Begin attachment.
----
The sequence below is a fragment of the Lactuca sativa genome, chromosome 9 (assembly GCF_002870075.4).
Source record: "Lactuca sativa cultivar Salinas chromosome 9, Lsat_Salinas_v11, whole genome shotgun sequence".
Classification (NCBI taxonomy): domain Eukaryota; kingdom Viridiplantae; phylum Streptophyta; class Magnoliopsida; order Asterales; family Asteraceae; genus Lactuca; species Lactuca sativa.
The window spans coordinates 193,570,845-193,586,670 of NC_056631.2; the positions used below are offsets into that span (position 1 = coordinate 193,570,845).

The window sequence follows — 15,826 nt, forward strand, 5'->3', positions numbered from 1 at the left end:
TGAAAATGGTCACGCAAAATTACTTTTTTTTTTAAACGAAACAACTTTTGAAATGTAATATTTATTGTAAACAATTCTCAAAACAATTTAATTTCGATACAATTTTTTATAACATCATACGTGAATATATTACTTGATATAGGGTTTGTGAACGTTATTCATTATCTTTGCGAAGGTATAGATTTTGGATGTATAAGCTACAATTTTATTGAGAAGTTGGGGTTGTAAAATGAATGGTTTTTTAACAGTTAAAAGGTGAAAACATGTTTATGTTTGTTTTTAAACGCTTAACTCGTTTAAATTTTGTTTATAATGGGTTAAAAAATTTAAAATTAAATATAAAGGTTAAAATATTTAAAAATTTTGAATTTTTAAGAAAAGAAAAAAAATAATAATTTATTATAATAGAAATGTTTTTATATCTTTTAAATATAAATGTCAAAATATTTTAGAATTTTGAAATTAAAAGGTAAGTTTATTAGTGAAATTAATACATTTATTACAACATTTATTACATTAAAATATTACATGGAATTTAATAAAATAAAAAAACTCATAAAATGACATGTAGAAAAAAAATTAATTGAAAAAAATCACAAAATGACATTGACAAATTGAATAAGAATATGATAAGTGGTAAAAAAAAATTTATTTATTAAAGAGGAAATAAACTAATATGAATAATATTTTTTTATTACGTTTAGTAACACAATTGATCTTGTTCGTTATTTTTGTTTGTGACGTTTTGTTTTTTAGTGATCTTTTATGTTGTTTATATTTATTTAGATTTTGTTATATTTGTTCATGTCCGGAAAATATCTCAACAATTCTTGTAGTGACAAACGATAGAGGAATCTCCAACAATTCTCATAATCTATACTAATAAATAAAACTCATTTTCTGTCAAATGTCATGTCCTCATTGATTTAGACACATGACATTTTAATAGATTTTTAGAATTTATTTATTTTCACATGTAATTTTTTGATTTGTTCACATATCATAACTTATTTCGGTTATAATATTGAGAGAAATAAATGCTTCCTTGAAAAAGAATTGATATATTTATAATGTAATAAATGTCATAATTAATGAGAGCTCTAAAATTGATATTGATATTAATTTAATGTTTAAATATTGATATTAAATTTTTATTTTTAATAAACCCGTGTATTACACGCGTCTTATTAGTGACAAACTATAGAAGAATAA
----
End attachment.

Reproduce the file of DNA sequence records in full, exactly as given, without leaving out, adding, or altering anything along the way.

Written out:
The sequence below is a fragment of the Lactuca sativa genome, chromosome 9 (assembly GCF_002870075.4).
Source record: "Lactuca sativa cultivar Salinas chromosome 9, Lsat_Salinas_v11, whole genome shotgun sequence".
Classification (NCBI taxonomy): domain Eukaryota; kingdom Viridiplantae; phylum Streptophyta; class Magnoliopsida; order Asterales; family Asteraceae; genus Lactuca; species Lactuca sativa.
The window spans coordinates 193,570,845-193,586,670 of NC_056631.2; the positions used below are offsets into that span (position 1 = coordinate 193,570,845).

The window sequence follows — 15,826 nt, forward strand, 5'->3', positions numbered from 1 at the left end:
TGAAAATGGTCACGCAAAATTACTTTTTTTTTTAAACGAAACAACTTTTGAAATGTAATATTTATTGTAAACAATTCTCAAAACAATTTAATTTCGATACAATTTTTTATAACATCATACGTGAATATATTACTTGATATAGGGTTTGTGAACGTTATTCATTATCTTTGCGAAGGTATAGATTTTGGATGTATAAGCTACAATTTTATTGAGAAGTTGGGGTTGTAAAATGAATGGTTTTTTAACAGTTAAAAGGTGAAAACATGTTTATGTTTGTTTTTAAACGCTTAACTCGTTTAAATTTTGTTTATAATGGGTTAAAAAATTTAAAATTAAATATAAAGGTTAAAATATTTAAAAATTTTGAATTTTTAAGAAAAGAAAAAAAATAATAATTTATTATAATAGAAATGTTTTTATATCTTTTAAATATAAATGTCAAAATATTTTAGAATTTTGAAATTAAAAGGTAAGTTTATTAGTGAAATTAATACATTTATTACAACATTTATTACATTAAAATATTACATGGAATTTAATAAAATAAAAAAACTCATAAAATGACATGTAGAAAAAAAATTAATTGAAAAAAATCACAAAATGACATTGACAAATTGAATAAGAATATGATAAGTGGTAAAAAAAAATTTATTTATTAAAGAGGAAATAAACTAATATGAATAATATTTTTTTATTACGTTTAGTAACACAATTGATCTTGTTCGTTATTTTTGTTTGTGACGTTTTGTTTTTTAGTGATCTTTTATGTTGTTTATATTTATTTAGATTTTGTTATATTTGTTCATGTCCGGAAAATATCTCAACAATTCTTGTAGTGACAAACGATAGAGGAATCTCCAACAATTCTCATAATCTATACTAATAAATAAAACTCATTTTCTGTCAAATGTCATGTCCTCATTGATTTAGACACATGACATTTTAATAGATTTTTAGAATTTATTTATTTTCACATGTAATTTTTTGATTTGTTCACATATCATAACTTATTTCGGTTATAATATTGAGAGAAATAAATGCTTCCTTGAAAAAGAATTGATATATTTATAATGTAATAAATGTCATAATTAATGAGAGCTCTAAAATTGATATTGATATTAATTTAATGTTTAAATATTGATATTAAATTTTTATTTTTAATAAACCCGTGTATTACACGCGTCTTATTAGTGACAAACTATAGAAGAATAA